WASHINGTON — After being asked by a U.S. Interior Department official to apologize for calling its employees the “Gestapo,” Rep. Jeff Landry, R-New Iberia, struck back Tuesday, writing that the agency should apologize for the slowness in issuing drilling permits.
Landry’s volley came a day after Michael Bromwich, director of the department’s Bureau of Ocean Energy Management, Regulation and Enforcement accused him of defamation and slander.
Bromwich was referring to comments Landry made last week calling BOEMRE workers in its New Orleans office “like the CIA and Gestapo.”
Landry complained he was turned away from the New Orleans office in a recent unannounced visit to inquire about the permitting process.
“The Gestapo was the German internal security police under the Nazis, known for its terroristic methods,” Bromwich, who is Jewish, wrote in a letter to Landry on Monday. “Your comparison to a minor inconvenience you experienced to the tactics and methods of the Nazi secret police is simply unacceptable from anyone, but especially from a public official.”
In the letter, Bromwich asked Landry to consider a public apology to division workers.
Landry responded by writing in a letter to Bromwich on Tuesday that he was acting in his official duty as a congressman and shouldn’t have been turned away at the office after being made to wait 20 minutes.
Landry visited the office on behalf of constituents, who have expressed frustration with the department’s pace of issuing drilling permits, he said.
“What has our country become when a sitting Member of Congress cannot simply visit a federal office or speak to federal employees without approval of their bosses sitting in Washington?” Landry wrote.
Landry was responding to one concern by a constituent, who heard that U.S. Department of Justice lawyers were “looking over the shoulders of BOEMRE engineers,” he said.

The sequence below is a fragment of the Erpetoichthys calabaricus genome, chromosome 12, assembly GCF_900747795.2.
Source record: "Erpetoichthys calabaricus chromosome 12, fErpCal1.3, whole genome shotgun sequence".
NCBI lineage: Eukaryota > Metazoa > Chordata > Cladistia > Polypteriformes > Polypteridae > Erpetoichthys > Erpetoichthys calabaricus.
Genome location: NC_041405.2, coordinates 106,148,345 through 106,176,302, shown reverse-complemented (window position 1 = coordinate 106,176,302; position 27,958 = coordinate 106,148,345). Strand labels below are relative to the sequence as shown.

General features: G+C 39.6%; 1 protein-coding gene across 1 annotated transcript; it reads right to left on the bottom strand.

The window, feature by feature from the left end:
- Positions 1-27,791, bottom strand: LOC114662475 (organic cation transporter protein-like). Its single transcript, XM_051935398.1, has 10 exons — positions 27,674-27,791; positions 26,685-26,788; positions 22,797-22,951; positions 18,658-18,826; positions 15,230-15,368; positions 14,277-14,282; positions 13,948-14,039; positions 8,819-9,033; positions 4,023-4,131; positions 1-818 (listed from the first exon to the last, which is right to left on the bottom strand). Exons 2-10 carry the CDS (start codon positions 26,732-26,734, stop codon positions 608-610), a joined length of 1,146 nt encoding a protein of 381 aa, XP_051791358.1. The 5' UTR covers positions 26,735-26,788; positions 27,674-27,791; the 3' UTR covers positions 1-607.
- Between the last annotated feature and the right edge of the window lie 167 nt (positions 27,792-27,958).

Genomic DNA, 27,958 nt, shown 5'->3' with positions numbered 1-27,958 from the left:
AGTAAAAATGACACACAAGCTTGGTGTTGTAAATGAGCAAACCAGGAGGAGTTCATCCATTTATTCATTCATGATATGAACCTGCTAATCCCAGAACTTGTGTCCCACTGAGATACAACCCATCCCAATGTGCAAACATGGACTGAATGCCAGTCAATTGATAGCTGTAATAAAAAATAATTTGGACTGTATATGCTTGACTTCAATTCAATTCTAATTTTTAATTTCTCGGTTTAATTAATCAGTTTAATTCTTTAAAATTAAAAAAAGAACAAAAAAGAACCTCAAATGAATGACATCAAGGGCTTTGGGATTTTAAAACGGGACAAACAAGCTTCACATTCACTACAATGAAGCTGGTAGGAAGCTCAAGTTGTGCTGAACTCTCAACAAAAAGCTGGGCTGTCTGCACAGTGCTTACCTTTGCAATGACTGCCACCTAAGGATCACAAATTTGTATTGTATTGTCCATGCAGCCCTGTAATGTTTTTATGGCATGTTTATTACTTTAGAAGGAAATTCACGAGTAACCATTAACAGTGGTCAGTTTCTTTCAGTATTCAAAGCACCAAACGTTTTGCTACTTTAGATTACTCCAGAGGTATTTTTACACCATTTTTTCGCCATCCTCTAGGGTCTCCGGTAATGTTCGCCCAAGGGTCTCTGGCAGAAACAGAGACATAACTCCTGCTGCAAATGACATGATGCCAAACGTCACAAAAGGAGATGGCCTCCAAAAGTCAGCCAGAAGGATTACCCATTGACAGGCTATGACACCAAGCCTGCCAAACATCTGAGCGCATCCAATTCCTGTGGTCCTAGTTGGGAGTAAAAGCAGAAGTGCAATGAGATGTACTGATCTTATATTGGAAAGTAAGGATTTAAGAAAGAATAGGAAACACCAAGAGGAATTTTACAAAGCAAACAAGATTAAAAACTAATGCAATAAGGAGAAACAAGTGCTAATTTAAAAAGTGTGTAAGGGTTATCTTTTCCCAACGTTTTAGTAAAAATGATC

“This did not seem to be in keeping with the intended purpose of your agency: and, as a result, I had hoped that your engineers might be able to shed light on this problem,” Landry said. “I feel there is no reason to deny my request to visit the New Orleans office.”
As a result of Landry’s comments, Bromwich canceled a meeting scheduled at the office on Sept. 30. Landry said he will attend anyway.
“The people of south Louisiana sent me to Congress to do a job and part of the job is to provide oversight to ensure that taxpayer funded offices are indeed completing the functions for which they were created,” Landry wrote. “I intend to fulfill this mission.”
“If there is any apology necessary, it would be from you to me — and more importantly — to the hard-working people of South Louisiana, many of whom are now unemployed as a result of decisions from your agency,” Landry wrote.
Bromwich questioned in his letter whether Landry’s visit “is consistent with applicable ethics rules and sound judgment.”
“Our agency’s employees are well aware of their obligation to the public they loyally serve,” Bromwich wrote. “They do not believe they are under any obligations to meet with someone who slandered them this way.”
A BOEMRE spokeswoman on Tuesday declined to comment on Landry’s letter.